Wednesday, April 15, 2020

Transition to online teaching - so far so good but who are we leaving behind?

Photo by Tim Gouw from Pexels
With the vast majority of schools and universities in the world teaching online there is plenty scope for research into how well or not the transition has been managed and what conclusions can be drawn from the experience. Already there are survey results indicating that most students are satisfied with the online solutions being offered, given the exceptional circumstances prevailing. However that should not lead to complacency for behind the positive indications there are also students who are being excluded.

One new survey, of law students at the University of Oslo, is described in an article in Mirage News, Digital teaching provides good learning outcomes, lightning-fast research shows. A week after moving to online teaching 175 students were asked about their experience of the transition and although this is an extremely limited survey it does reveal some interesting tendencies (the published article is available in Norwegian, Første uken med digital undervisning i koronatiden: Jusstudenters erfaring). 60% of the students stated that the online teaching was as good as or even better than the campus teaching and the teachers express surprise at how well the transition was received. One teacher explains:
My main thought is that the findings indicate that the students across the faculty have positive experiences from the first week of digital teaching. Although there is of course some criticism here and there, I had really expected far greater dissatisfaction, especially considering that this evaluation applies only to the first week. At the same time, we need to be a little cautious about the use of these findings, as they are only based on the first week of digital teaching.
At the same time there was a significant number of students who were less satisfied and this was mostly due to other technical and social factors.
A substantial minority of students are struggling with childcare, illness, poor internet connection, lack of workspace at home and lack of contact with teachers and fellow students. There is a strong correlation between the number of challenges and how the student evaluates their learning experience and study situation.
Most of these factors are beyond the control of the university but are critical to students' academic success, not just in exceptional times such as these. One uncomfortable truth is that university education is still largely geared to the traditional student model who are able to live and study on campus, do not need to combine study with work and do not have families to care for. University study whether on campus or online is designed for the traditional notion of a student, as described in an article on The ConversationUniversity study is designed for the privileged – students from disadvantaged backgrounds suffer. This becomes even more true in the exceptional circumstances today. Those who cope best with online learning are those who are already have good study skills, have access to fast internet connections, own the right devices and have a social environment that allows them to study in peace. For others simply finding a place to study in peace is a challenge, especially when even places like public libraries are closed.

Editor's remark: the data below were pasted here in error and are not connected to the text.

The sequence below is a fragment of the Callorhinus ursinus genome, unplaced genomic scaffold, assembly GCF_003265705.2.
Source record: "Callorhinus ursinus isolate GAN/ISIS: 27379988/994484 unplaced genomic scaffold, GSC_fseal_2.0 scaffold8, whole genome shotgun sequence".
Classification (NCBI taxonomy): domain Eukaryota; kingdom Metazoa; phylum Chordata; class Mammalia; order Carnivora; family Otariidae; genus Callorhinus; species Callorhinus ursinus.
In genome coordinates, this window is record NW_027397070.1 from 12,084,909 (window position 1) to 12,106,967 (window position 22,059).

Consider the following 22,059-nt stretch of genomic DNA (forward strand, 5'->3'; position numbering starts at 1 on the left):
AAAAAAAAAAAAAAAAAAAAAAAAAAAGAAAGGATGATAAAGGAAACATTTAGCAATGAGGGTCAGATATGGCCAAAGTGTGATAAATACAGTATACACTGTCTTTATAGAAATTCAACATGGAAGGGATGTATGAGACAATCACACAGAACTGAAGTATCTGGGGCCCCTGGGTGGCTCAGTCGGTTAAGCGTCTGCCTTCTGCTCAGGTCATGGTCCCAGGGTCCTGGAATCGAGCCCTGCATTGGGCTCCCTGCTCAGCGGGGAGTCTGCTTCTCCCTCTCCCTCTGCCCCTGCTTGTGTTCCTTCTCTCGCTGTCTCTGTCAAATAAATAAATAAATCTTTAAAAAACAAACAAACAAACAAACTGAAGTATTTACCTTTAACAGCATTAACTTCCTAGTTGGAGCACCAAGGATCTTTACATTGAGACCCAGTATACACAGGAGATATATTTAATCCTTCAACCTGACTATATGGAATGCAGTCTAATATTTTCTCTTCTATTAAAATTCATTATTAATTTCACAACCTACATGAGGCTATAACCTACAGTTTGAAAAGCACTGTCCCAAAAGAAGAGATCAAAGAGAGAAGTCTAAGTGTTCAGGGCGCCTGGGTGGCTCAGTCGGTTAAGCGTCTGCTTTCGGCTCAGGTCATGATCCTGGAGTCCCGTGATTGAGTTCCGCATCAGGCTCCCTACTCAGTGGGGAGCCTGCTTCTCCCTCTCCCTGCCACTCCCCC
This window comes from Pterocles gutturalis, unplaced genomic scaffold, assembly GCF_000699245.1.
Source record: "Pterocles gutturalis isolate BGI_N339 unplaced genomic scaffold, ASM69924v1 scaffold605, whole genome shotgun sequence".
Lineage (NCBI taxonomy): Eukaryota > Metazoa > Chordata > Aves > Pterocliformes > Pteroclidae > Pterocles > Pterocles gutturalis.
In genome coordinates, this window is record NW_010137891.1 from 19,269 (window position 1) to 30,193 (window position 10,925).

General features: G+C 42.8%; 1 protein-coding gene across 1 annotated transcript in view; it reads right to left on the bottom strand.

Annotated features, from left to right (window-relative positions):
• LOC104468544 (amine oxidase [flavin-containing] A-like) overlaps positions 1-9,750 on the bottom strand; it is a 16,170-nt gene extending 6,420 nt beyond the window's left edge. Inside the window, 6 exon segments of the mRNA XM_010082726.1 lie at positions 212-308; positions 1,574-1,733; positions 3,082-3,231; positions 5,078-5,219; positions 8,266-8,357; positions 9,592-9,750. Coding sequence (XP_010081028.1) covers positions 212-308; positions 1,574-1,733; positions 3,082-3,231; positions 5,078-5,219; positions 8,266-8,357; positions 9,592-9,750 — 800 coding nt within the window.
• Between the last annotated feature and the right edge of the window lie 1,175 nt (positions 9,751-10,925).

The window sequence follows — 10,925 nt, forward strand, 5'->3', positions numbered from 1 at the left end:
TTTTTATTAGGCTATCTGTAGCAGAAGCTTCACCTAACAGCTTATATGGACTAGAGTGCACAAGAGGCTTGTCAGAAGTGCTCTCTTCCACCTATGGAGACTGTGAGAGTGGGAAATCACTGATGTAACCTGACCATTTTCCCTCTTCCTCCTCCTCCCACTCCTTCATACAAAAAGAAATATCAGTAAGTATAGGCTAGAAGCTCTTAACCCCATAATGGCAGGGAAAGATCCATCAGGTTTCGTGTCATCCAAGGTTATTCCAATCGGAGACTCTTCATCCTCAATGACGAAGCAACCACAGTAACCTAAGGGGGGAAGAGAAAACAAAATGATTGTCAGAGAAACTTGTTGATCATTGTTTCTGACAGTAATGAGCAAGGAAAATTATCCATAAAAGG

Additionally, flexibility may make it harder to carve out time for studies. Scheduled on-campus blocs of time allow students to focus, which they may not be able to do when faced with the immediacy of children or younger siblings not attending school. Many students are working in retail, meaning they may be their family’s only source of income as parents are unable to work. The risk is that the pandemic exacerbates existing inequities and makes it even harder for these students to engage with their studies.
These themes are further developed in a blog post by Tharindu Liyanagunawardena (UCEM, London) Online learning in challenging times. In the rush to switch to online mode it is all too easy to forget accessibility issues and not take the students' home situation into consideration. We cannot, of course, remedy their social situation but should at least try to ensure that our platforms and tools are as accessible as possible. For example we can ensure there are transcripts of the video lectures for those without access to broadband or who prefer to read than to listen. Maybe an asynchronous activity is easier to access and participate in than a synchronous video meeting? Tharindu gives further examples:
For example, if a student with a hearing disability was supported by a note-taker in class how could we support this student now that we have moved to online lectures? Or now that most overseas students have gone home to their countries, can we conduct online classes at the same time and expect them to be present despite the time differences? What if the technology we adopt is barred in some countries where our students reside?
It is only natural that in the scramble to move online some issues are forgotten or omitted due to lack of time and resources but as we move on these issues need to be addressed. In all situations we need to take time to consider who we are excluding or limiting and try to find the right balance.

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